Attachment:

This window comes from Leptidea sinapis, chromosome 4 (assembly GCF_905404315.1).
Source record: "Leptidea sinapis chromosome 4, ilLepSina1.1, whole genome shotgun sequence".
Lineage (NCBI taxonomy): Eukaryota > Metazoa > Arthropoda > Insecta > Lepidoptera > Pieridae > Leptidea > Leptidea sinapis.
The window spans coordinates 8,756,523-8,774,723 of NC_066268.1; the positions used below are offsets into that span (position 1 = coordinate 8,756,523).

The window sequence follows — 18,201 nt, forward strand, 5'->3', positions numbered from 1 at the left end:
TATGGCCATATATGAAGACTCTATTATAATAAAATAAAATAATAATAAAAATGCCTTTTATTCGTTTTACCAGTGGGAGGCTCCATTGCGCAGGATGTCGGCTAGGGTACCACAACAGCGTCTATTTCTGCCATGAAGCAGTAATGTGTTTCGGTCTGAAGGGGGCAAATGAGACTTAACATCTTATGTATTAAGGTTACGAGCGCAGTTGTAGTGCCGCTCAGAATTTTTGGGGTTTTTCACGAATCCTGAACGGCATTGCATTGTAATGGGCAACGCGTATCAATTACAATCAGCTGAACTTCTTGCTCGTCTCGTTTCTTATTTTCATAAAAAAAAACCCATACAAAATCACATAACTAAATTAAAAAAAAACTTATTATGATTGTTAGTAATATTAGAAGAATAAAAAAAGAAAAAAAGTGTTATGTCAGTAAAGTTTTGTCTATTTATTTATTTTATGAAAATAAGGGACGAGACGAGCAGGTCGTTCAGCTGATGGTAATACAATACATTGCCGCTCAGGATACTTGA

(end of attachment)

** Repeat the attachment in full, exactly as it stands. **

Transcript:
This window comes from Leptidea sinapis, chromosome 4 (assembly GCF_905404315.1).
Source record: "Leptidea sinapis chromosome 4, ilLepSina1.1, whole genome shotgun sequence".
Lineage (NCBI taxonomy): Eukaryota > Metazoa > Arthropoda > Insecta > Lepidoptera > Pieridae > Leptidea > Leptidea sinapis.
The window spans coordinates 8,756,523-8,774,723 of NC_066268.1; the positions used below are offsets into that span (position 1 = coordinate 8,756,523).

The window sequence follows — 18,201 nt, forward strand, 5'->3', positions numbered from 1 at the left end:
TATGGCCATATATGAAGACTCTATTATAATAAAATAAAATAATAATAAAAATGCCTTTTATTCGTTTTACCAGTGGGAGGCTCCATTGCGCAGGATGTCGGCTAGGGTACCACAACAGCGTCTATTTCTGCCATGAAGCAGTAATGTGTTTCGGTCTGAAGGGGGCAAATGAGACTTAACATCTTATGTATTAAGGTTACGAGCGCAGTTGTAGTGCCGCTCAGAATTTTTGGGGTTTTTCACGAATCCTGAACGGCATTGCATTGTAATGGGCAACGCGTATCAATTACAATCAGCTGAACTTCTTGCTCGTCTCGTTTCTTATTTTCATAAAAAAAAACCCATACAAAATCACATAACTAAATTAAAAAAAAACTTATTATGATTGTTAGTAATATTAGAAGAATAAAAAAAGAAAAAAAGTGTTATGTCAGTAAAGTTTTGTCTATTTATTTATTTTATGAAAATAAGGGACGAGACGAGCAGGTCGTTCAGCTGATGGTAATACAATACATTGCCGCTCAGGATACTTGA